‘Behold, this was the guilt of your sister Sodom: she and her daughters had pride, excess of food, and prosperous ease, but did not aid the poor and needy.’ (Ezekiel 16:49)
To some extent, liberal writers are correct to challenge the reductive conservative view that Sodom and Gomorrah were destroyed by God for homosexuality. It’s far too easy to brand same-sex relations as the focus of God’s vengeance, while conniving at heterosexual adultery, casual sex, gluttony, overconsumption of alcohol, spousal mistreatment and the callous indifference towards those deprived of rights and means. This mistakenly assumes that the latter are substantially less culpable and more excusable sins. It’s clear that the sexual proclivities described in the Genesis account were the culmination of a nexus of immoral activity that incurred divine wrath. However, we need to identify the key factors which led to Sodom’s downfall. As the quoted scripture attests, the fatal trait was their pride that gave rise to impunity, a false sense of invulnerability and an inertia born of wilful ignorance. I shall touch on these themes in later posts.
St.Peter views the biblical record as a reminder that the pain of God’s wrath is only stayed by his time-limited offer of mercy: ‘The Lord is not slack concerning His promise as some count slackness’ he says (2 Pet. 3:9). God is decisive. He does not dither. As history shows, He sends swift calamity, once probation is closed. The amnesty that is offered to the hitherto impenitent is under the fixed terms of His own generous prerogative of mercy. In the parable of the vine, Christ says: ‘If it bears fruit next year, fine! If not, then cut it down.’ (Luke 13:9) So much for ‘love wins’!
God is not fooled by our empty self-promoting moral gestures, nor our pious-sounding religious affiliations. He will not endure the perpetual humiliation of those who wish to banish Him either subtly or brazenly from their mind-set. So, once His attempts at reconciliation have been fully spurned and His overtures of providence have been completely exhausted, judgement falls without hesitation upon the remorseless like the hail of scorching, toxic destruction that ended His display of forbearance towards the cities of the plain.
‘He condemned the cities of Sodom and Gomorrah by burning them to ashes, and made them an example of what is going to happen to the ungodly.’ (2 Pet. 2:10) Their abrupt exposure to fatal harm is a pattern of the annihilation that will end the current era of rebellious, impenitent and godless humanity.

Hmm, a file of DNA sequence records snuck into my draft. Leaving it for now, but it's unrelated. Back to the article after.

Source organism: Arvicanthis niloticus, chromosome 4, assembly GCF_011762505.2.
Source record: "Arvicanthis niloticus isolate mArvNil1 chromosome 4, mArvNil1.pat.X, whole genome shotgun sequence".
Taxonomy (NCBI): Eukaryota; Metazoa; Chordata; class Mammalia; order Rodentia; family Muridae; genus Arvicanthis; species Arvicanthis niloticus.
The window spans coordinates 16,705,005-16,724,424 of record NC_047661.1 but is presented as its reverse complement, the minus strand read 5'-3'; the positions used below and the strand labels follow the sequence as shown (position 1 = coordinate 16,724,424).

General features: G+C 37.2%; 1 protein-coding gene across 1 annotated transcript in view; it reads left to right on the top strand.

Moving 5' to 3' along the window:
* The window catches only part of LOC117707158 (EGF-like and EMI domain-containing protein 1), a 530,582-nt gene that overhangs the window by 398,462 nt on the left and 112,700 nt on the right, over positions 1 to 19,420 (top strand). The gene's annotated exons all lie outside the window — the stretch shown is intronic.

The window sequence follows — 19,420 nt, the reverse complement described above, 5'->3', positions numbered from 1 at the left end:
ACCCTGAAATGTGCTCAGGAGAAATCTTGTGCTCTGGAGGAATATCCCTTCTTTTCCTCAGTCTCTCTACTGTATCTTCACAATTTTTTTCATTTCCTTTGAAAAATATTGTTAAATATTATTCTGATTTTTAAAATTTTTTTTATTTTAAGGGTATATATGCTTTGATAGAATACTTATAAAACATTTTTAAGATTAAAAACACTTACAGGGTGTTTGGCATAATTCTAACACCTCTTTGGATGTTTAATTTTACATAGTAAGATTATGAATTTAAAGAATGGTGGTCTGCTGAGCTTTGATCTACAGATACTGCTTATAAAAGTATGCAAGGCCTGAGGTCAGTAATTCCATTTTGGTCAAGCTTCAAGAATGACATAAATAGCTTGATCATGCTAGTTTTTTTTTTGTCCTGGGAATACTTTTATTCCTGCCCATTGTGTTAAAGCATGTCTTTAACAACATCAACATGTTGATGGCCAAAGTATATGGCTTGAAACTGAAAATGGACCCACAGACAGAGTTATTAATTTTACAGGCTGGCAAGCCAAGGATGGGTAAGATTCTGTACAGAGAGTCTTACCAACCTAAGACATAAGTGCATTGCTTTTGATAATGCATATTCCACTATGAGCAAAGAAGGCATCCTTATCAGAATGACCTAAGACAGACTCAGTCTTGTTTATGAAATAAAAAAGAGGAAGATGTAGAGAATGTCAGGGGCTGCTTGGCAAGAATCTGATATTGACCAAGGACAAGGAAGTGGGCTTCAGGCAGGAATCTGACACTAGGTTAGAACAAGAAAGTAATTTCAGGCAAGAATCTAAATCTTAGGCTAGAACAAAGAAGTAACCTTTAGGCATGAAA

St. Paul also attests to this: ‘For after all it is only just for God to repay with affliction those who afflict you, and to give relief to you who are afflicted and to us as well when the Lord Jesus will be revealed from heaven with His mighty angels in flaming fire, dealing out retribution to those who do not know God and to those who do not obey the gospel of our Lord Jesus. These will pay the penalty of eternal destruction, away from the presence of the Lord and from the glory of His power’ (2 Thess. 1:6 – 9)
Note that there is no hint of peaceful co-existence between the godly and the rebellious: ‘What harmony is there between Christ and Belial? What does a believer have in common with an unbeliever?’ (2 Cor. 6:15) Part of human defiance towards God is expressed as a mortal hostility towards those who remind the proud of an inescapable final date with their retributive destiny. Consider Paul who, awaiting his cohorts in Athens, is described by Luke as being: ‘greatly distressed to see that the city was full of idols.’ (Acts 17:16). Peter also described the allegiance of righteous Lot to God in this way: ‘distressed by the filthy lives of lawless men (for that righteous man, living among them day after day, was tormented in his righteous soul by the lawless deeds he saw and heard’ (2 Pet. 2:7,8)
If you are on God’s side, the lawlessness of this era will greatly trouble your soul. As with Lot, those, who side with God and justly refuse to compromise with society’s defiant escalating mass defection from Him, are promised the respite of divine intervention: ‘At that time men will see the Son of Man coming in clouds with great power and glory. And he will send his angels and gather his elect from the four winds, from the ends of the earth to the ends of the heavens.’ (Mark 13:27)
St. Paul concurs with this, in a later direct prophecy from Christ: ‘According to the Lord’s own word, we tell you that we who are still alive, who are left till the coming of the Lord, will certainly not precede those who have fallen asleep. For the Lord himself will come down from heaven, with a loud command, with the voice of the archangel and with the trumpet call of God, and the dead in Christ will rise first. After that, we who are still alive and are left will be caught up together with them in the clouds to meet the Lord in the air. And so we will be with the Lord forever. Therefore encourage each other with these words.’ (1 Thess. 4:15 – 18)
There is an end to this war against Satan and human defiance. The power of God is invincible. Resistance, as they say, is futile.